I’ve flown over two million “butt in seat” miles in my life, and I don’t think I’ve once felt unsafe during those times… until today (and I’m writing this “live”). I’m flying a domestic lower-48 route that shall remain nameless, and for the first time I felt unsafe the moment we pushed back.
So what was it, you ask? Something with the plane? Something with the crew? Nope, neither. Rather something with the guy seated across from me. I’m not sure if I’m just incredibly exhausted due to getting over a cold or if my feelings have some basis, though never before have I been so close to asking the flight attendant to call the captain and offload me out of fear.
What happened? Well, the guy seated across from me exhibited every possible nervous behavior, which in and of itself didn’t faze or bother me. He played with his beard, opened and closed the tray table lid every second, tapped his foot every second, and played with the wires he had in his hands. But everyone has a bad day, be it due to stress, a fear of flying, personal circumstances, or because they’ve had a bit too much to drink (that’s actually called a good day, right?).
What concerned me wasn’t his nervousness, but the anger I perceived he had towards me, and I’m not sure why. He looked over at me with anger on his face for long periods of time, and when I briefly glanced back he would quickly look elsewhere. He would loudly stomp his foot on the floor and then look at me. And he would even create a “fist” of sorts while looking at me. He did all this while mumbling to himself.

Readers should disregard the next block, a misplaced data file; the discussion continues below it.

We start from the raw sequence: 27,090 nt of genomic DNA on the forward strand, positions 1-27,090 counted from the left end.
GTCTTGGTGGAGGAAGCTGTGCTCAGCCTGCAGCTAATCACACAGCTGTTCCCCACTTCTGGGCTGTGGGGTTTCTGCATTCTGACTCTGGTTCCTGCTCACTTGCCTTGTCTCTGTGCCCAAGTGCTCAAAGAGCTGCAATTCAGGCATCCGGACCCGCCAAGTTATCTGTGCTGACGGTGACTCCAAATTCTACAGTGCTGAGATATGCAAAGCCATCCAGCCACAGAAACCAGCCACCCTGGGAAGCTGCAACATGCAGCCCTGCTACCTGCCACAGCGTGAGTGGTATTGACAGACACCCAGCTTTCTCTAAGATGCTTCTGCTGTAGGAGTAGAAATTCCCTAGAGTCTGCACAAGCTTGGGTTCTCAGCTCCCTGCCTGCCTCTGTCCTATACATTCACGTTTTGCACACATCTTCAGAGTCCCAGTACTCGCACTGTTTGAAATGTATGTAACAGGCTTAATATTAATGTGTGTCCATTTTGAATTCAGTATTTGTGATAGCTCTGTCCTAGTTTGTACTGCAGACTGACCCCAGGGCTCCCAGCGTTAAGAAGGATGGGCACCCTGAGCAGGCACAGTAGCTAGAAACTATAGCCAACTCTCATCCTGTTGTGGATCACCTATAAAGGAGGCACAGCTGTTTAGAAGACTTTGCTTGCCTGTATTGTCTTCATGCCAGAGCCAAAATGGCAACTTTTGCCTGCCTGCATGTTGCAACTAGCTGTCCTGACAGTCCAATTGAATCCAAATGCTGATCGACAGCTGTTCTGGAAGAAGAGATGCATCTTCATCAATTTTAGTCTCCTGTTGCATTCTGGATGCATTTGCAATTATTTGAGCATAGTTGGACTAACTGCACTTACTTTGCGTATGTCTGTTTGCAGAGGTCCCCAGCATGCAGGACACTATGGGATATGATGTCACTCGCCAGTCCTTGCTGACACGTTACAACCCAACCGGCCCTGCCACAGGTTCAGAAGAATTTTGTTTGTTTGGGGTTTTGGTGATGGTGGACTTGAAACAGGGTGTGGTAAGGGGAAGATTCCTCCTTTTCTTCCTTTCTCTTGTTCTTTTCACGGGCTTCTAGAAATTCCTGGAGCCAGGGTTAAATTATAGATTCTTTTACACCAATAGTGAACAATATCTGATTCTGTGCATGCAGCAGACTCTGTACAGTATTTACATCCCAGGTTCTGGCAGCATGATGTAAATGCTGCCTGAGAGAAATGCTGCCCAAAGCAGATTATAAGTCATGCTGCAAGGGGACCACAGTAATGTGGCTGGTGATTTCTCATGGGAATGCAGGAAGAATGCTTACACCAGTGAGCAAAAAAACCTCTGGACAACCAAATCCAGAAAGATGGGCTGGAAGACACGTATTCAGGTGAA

I’d like to think I’m decent at interpreting other peoples’ body language, and his simply screamed “I’m going to kick you’re a$$ and pin you to the floor the second we’re off the ground.”
As we got to the runway my palms were sweating and I was this close to pressing the flight attendant call button and asking that they return to the gate, but at the same time I didn’t want to cause such an inconvenience for other passengers, or in this post 9/11 world cause some massive airport shutdown, or even me being sent to Gitmo… who knows. The description above probably doesn’t do the situation justice, but suffice it to say that I felt unsafe and threatened on an airplane for the first time in my life for nearly 45 minutes.
The good news is that now that we’re airborne he seems to have less of an issue with me, so I guess in retrospect I’m happy I ignored it.
Though I’m curious what you would have done in the same situation? Ignored him and hoped for the best? Engage him in a conversation to “feel him out?” Request that the plane return to the gate? Something else?